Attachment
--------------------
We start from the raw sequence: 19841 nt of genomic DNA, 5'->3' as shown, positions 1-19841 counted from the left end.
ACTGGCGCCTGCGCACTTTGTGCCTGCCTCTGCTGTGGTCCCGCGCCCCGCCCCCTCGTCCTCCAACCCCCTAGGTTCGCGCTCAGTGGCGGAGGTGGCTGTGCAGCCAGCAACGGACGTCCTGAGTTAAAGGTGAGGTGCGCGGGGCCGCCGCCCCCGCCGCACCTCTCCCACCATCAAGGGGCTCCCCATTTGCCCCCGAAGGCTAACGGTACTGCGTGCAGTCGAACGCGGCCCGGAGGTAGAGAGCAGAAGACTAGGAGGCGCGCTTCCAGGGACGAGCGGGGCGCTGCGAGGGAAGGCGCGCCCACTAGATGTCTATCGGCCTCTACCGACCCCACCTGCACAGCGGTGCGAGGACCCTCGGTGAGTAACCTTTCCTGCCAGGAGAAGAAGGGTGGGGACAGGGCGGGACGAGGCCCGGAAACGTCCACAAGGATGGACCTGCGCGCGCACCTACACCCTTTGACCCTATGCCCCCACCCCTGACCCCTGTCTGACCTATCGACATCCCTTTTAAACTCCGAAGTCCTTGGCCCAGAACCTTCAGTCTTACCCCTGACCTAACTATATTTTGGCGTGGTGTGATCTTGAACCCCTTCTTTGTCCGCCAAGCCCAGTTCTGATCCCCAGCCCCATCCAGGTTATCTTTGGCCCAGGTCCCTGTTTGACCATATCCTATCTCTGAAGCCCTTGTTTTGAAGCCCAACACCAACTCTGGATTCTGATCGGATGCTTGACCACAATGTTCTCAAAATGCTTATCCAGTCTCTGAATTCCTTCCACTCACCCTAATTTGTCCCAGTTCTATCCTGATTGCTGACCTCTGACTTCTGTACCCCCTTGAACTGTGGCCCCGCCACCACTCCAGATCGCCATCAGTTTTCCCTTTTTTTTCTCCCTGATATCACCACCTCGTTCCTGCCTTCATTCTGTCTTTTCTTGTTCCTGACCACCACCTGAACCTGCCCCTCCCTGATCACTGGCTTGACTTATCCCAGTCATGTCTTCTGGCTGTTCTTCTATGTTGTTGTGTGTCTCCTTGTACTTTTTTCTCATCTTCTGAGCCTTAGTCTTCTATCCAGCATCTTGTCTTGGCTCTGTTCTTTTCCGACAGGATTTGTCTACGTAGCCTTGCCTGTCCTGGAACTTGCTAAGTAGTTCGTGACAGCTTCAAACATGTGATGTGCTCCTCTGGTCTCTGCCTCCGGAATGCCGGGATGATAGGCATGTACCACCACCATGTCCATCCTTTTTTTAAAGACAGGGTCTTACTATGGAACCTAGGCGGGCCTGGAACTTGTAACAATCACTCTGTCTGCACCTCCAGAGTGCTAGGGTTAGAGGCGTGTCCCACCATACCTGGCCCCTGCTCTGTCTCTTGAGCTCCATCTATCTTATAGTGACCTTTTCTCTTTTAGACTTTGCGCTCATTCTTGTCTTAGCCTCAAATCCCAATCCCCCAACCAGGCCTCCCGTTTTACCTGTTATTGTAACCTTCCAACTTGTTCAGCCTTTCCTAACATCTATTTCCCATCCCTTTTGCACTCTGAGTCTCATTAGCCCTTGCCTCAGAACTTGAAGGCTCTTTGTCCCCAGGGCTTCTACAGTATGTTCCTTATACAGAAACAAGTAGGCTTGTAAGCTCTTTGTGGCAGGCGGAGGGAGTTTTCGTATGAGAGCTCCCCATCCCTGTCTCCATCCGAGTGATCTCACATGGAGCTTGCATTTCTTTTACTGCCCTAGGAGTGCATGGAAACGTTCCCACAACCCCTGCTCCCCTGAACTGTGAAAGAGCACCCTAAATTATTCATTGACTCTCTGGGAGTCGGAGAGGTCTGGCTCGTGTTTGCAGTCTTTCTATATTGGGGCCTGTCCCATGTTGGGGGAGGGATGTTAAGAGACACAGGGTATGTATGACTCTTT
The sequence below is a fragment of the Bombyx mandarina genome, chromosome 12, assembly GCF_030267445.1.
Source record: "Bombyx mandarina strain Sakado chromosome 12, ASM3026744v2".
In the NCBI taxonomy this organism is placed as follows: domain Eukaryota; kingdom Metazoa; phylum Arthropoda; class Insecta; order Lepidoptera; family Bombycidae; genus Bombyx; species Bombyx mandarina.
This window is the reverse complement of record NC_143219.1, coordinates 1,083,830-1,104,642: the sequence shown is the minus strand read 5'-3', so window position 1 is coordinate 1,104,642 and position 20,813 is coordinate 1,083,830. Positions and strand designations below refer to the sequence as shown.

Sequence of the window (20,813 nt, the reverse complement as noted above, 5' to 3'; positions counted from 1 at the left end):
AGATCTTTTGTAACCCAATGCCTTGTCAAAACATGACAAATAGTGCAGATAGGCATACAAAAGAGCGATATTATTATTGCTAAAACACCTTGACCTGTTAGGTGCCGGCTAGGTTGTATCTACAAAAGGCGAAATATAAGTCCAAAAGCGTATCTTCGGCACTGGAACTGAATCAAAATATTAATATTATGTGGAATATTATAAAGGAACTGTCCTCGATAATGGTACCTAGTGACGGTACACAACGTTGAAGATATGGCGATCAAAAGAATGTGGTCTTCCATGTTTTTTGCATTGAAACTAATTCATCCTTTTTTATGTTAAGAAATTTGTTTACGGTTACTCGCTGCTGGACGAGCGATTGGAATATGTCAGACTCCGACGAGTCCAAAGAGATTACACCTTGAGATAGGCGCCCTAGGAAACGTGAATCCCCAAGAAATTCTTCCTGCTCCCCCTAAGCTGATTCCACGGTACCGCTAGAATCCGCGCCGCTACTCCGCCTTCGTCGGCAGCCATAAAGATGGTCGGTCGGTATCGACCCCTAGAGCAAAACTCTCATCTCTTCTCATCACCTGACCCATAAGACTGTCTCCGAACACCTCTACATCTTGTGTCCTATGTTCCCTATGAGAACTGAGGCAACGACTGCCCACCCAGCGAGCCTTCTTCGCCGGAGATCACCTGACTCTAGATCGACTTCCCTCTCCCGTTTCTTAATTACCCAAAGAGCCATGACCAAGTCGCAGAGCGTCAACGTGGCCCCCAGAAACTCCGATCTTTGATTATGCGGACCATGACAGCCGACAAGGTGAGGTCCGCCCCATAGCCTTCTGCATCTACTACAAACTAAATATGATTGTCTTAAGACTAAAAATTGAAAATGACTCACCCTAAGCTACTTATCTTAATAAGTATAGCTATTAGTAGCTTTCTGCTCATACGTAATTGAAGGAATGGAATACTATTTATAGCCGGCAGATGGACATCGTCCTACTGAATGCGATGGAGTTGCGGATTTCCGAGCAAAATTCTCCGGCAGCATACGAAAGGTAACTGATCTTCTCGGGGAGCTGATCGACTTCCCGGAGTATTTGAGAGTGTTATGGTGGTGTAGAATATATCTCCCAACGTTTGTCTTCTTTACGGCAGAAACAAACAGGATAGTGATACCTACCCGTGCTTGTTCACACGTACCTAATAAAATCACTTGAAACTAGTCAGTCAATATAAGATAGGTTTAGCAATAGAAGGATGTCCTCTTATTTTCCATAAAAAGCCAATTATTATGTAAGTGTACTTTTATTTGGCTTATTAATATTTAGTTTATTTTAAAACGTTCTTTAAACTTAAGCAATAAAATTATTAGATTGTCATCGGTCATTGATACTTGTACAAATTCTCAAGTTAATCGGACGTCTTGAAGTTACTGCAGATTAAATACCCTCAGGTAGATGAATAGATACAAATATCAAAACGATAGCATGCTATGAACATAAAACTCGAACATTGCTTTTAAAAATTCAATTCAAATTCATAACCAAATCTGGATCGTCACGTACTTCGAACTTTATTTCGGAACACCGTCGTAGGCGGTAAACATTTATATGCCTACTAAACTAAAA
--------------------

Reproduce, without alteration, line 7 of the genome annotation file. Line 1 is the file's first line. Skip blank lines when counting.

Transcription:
Sequence of the window (20,813 nt, the reverse complement as noted above, 5' to 3'; positions counted from 1 at the left end):